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HOMECOMING

Middle school students donate to sick kids

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Carroll Middle School students donated nearly $470 and several boxes of toys last week to Hailey’s Toys for Healing, a program at St. Anthony Regional Hospital that benefits child patients and is named for a 10-year-old Carroll girl who died last year from a rare lung disorder.

“It really means a lot to us to keep Hailey’s memory going,” the girl’s mother, Jannelle Satterwhite, said last week at the school’s Homecoming assembly. “Thank you so much.”

Teacher Kaitlynn Kaufman led the toy drive at the middle school and started a so-called “Penny War” among the four grades to raise the money. Here’s how it worked:

Each grade competed to raise the most money. Pennies and dollars counted positively toward their totals and nickels, dimes and quarters counted against. That means students could counteract the donations of other grades by filling those grades’ buckets with silver coins.

Fifth grade won, and their reward was six pies — one for each homeroom — and the choices of which school staff members received them in the face.

Poor Linsey Pick, a fifth-grade teacher, was selected by three different homerooms and took three cream pies to the face.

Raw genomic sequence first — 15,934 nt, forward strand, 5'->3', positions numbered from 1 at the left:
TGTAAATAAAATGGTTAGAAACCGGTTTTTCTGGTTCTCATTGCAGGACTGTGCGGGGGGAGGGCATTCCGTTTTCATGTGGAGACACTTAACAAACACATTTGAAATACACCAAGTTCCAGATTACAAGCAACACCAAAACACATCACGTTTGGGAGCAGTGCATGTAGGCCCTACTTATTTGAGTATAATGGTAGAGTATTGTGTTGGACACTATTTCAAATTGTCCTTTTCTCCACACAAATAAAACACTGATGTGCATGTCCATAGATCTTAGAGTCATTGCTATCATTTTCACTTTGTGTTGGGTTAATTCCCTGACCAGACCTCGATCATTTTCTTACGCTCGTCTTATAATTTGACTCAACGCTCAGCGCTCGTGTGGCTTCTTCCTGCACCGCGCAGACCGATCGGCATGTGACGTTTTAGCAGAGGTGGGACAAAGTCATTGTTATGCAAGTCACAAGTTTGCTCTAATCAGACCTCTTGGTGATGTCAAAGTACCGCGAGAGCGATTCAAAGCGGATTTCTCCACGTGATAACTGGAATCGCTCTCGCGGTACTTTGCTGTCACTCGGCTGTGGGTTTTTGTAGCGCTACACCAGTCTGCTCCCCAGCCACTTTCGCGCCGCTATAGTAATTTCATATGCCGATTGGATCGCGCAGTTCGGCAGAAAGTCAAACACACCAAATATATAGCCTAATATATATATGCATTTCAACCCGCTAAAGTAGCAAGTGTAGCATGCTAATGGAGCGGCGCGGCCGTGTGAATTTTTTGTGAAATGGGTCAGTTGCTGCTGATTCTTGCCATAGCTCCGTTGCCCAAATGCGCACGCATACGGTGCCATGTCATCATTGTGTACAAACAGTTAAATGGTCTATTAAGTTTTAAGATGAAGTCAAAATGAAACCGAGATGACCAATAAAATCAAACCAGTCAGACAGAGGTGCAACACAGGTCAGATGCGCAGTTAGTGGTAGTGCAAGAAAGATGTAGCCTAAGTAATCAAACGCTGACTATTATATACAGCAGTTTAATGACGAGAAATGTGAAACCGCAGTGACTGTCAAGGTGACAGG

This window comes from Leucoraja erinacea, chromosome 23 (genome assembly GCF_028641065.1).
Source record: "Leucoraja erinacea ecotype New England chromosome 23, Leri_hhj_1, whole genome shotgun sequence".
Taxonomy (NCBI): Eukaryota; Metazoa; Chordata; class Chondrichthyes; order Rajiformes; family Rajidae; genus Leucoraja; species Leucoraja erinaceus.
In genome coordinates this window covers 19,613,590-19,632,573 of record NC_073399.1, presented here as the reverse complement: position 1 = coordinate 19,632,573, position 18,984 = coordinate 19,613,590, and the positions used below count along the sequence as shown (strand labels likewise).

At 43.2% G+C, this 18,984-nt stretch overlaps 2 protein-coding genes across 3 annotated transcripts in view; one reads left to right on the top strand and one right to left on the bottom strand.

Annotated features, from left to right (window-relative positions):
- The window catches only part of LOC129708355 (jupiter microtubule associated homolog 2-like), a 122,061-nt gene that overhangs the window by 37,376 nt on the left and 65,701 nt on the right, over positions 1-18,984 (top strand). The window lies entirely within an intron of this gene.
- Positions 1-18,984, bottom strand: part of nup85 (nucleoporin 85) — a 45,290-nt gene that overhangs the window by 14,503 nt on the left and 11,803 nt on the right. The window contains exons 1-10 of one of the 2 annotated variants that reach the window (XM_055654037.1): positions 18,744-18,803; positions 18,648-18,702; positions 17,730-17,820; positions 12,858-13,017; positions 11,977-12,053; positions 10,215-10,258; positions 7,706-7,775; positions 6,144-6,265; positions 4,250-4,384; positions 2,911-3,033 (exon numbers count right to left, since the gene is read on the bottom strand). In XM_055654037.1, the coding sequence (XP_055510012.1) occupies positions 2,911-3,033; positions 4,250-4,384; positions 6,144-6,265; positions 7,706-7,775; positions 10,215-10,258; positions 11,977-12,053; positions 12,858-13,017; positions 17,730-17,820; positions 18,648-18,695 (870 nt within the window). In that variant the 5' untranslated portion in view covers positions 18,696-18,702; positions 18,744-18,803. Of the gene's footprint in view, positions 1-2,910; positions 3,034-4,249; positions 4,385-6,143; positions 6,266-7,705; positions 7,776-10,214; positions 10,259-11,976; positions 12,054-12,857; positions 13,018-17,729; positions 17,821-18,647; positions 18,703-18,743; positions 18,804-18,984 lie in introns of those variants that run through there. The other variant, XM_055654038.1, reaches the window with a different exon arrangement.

Rachel Menken, a seventh-grade teacher, got two pies, delivered by her daughter Ava.

And Principal Jerry Raymond escaped with just one pie.

Kaufman said she was inspired to donate to Hailey’s Toys for Healing after one of her children spent many days in an Omaha hospital.

“She couldn’t do much of anything, and things she wanted (toys or Legos) were two hours away at home,” Kaufman said in an email. “Every time she had to take medicine, or get another shot, or someone had to come in and mess with her chest tube, she was told that if she was brave and did a good job she could pick something out of the ‘treasure box.’ This helped pass the time and gave her some things to look forward to on her good days.”

Hailey Satterwhite spent much of her childhood in hospitals for a variety of health problems until she was finally diagnosed with dyskeratosis congenita, a rare and incurable genetic condition, about a year before she died.

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